1 min read

Too few or too many functions make dreadful code

A script with too many functions can be just as dreadful as one with too few.

Few functions should be five hundred lines long. Usually it will be clearer if split up.

Split up code too much and it becomes hard to change or reason about. That's especially true if using a lot of custom data bundles. At a certain point there are too many different pieces to keep in mind. These pieces demand to be grouped or connected somehow to make them understandable. I'm thinking mainly of report generation code here.

I have some code that needs to weave together a bunch of structured data into a table form so it can be dumped out to Excel to be looked at. I've got a function for doing this. It was nearly 400 lines long before I started refactoring. I couldn't understand it.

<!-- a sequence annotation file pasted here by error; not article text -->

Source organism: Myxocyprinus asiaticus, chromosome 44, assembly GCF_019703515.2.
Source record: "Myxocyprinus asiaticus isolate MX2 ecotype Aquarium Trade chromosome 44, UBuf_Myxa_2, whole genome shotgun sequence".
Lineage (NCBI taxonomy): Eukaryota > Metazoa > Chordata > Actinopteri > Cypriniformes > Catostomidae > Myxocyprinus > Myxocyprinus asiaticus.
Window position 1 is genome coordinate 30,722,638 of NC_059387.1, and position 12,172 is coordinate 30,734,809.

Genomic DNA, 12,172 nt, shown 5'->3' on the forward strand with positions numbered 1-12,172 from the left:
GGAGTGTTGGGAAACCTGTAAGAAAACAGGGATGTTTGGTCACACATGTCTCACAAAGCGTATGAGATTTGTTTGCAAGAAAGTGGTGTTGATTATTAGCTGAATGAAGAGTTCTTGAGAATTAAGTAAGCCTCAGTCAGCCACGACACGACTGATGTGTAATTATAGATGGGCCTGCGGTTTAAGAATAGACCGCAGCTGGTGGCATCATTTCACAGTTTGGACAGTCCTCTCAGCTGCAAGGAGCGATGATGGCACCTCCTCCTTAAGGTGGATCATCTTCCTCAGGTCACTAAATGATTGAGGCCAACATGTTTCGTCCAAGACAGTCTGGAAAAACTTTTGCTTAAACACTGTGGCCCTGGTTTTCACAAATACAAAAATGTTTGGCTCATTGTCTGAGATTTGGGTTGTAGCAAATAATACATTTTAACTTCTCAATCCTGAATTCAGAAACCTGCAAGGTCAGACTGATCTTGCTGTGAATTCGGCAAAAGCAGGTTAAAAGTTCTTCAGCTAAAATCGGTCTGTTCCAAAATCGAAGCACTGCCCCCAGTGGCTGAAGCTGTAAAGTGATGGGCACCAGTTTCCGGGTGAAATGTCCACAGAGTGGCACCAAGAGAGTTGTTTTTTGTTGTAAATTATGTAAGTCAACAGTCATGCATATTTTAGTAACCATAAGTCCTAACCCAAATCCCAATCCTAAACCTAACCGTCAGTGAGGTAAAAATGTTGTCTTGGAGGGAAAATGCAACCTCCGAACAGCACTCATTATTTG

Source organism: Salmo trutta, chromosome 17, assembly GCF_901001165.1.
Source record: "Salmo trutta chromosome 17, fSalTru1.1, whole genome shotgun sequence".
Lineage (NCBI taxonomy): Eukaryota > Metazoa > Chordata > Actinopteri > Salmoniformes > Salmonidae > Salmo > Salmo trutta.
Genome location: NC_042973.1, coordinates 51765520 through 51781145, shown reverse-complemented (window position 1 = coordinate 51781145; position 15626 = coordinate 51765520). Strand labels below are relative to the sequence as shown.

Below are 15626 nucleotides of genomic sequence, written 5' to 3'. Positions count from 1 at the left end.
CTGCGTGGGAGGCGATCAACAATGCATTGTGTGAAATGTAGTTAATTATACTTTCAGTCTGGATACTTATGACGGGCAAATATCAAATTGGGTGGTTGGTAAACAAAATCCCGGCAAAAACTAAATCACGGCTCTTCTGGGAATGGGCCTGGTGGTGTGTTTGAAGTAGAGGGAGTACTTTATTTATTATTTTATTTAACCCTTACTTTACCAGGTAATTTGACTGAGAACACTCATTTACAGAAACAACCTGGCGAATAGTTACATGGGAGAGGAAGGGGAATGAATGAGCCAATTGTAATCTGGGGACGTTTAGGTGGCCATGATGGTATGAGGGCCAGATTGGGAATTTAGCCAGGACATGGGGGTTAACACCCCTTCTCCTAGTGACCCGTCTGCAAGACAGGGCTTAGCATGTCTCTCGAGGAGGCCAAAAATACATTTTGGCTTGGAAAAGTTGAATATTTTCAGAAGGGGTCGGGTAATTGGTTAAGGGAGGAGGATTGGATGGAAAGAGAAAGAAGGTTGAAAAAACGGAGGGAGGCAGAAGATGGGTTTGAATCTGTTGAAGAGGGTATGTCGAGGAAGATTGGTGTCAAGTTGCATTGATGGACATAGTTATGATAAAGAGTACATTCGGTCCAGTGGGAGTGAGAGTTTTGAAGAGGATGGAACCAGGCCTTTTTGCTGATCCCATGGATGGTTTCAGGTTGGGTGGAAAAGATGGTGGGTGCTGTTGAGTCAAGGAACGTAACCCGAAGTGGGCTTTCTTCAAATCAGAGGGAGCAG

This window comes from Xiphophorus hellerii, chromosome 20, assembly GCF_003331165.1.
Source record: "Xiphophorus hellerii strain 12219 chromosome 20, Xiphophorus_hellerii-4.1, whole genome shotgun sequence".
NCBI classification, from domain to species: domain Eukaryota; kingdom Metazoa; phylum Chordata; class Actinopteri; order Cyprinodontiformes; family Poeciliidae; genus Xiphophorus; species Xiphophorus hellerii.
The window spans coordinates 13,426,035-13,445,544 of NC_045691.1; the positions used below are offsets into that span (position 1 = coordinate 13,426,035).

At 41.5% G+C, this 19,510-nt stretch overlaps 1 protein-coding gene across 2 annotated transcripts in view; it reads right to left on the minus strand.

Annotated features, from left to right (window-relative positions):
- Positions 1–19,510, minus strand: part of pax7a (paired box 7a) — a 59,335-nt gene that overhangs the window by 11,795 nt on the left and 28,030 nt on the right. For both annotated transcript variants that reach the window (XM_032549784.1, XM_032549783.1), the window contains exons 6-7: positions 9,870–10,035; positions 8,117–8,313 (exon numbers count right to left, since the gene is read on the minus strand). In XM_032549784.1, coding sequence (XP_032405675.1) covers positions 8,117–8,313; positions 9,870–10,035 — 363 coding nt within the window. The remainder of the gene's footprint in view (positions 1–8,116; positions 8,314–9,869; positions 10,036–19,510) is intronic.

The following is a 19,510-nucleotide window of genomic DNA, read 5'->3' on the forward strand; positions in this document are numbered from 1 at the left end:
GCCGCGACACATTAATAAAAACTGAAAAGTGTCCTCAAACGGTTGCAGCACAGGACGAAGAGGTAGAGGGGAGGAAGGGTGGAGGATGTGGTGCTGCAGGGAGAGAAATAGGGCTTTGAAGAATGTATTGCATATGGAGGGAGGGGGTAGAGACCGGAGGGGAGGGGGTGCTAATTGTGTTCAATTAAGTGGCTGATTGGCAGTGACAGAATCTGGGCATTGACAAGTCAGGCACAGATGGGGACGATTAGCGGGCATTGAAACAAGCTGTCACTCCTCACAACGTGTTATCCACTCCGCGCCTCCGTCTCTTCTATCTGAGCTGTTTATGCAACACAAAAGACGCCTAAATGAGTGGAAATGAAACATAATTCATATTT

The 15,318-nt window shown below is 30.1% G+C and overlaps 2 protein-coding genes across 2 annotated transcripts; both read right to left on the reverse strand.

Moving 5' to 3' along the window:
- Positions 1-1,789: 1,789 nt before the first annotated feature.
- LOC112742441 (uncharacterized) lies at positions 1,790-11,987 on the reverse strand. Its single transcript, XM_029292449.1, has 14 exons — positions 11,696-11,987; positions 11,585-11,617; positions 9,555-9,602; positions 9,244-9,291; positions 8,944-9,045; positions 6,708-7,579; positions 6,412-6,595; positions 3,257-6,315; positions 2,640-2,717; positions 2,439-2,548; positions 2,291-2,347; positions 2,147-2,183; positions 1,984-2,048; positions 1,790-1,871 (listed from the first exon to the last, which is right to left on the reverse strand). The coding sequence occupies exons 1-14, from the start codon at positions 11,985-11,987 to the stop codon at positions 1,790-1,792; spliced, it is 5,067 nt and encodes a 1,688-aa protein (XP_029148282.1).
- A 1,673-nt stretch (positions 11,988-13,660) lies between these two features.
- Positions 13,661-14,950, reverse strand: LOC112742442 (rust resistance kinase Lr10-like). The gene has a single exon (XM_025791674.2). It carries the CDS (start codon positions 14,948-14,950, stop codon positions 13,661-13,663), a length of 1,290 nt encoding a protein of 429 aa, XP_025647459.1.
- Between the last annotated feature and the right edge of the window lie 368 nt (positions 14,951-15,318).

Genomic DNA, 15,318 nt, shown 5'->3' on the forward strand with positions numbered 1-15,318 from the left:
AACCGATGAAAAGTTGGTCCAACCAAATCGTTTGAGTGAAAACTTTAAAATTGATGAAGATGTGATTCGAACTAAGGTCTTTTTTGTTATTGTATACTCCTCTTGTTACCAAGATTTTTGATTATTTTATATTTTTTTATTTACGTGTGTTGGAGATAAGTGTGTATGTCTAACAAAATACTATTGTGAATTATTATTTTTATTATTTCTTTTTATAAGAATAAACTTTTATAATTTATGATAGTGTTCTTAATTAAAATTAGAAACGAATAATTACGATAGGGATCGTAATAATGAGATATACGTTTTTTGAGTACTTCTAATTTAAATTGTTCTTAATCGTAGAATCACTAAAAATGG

Now that I've split up that long function, it's not clear to me that the splitting made the important bits easier to follow. The original function is more readable, which is great. But the computation logic is now split up over multiple places. It's also more redundant. The worst part though are the names. The names are readable enough, but there are a few ugly constructions in there. I need to compute averages and standard deviations of some averages. How to name the functions and data structures around that? I found names that are technically accurate but they are horribly unwieldy to think about. They make the signatures sloppy and slippery. Dreadful, even.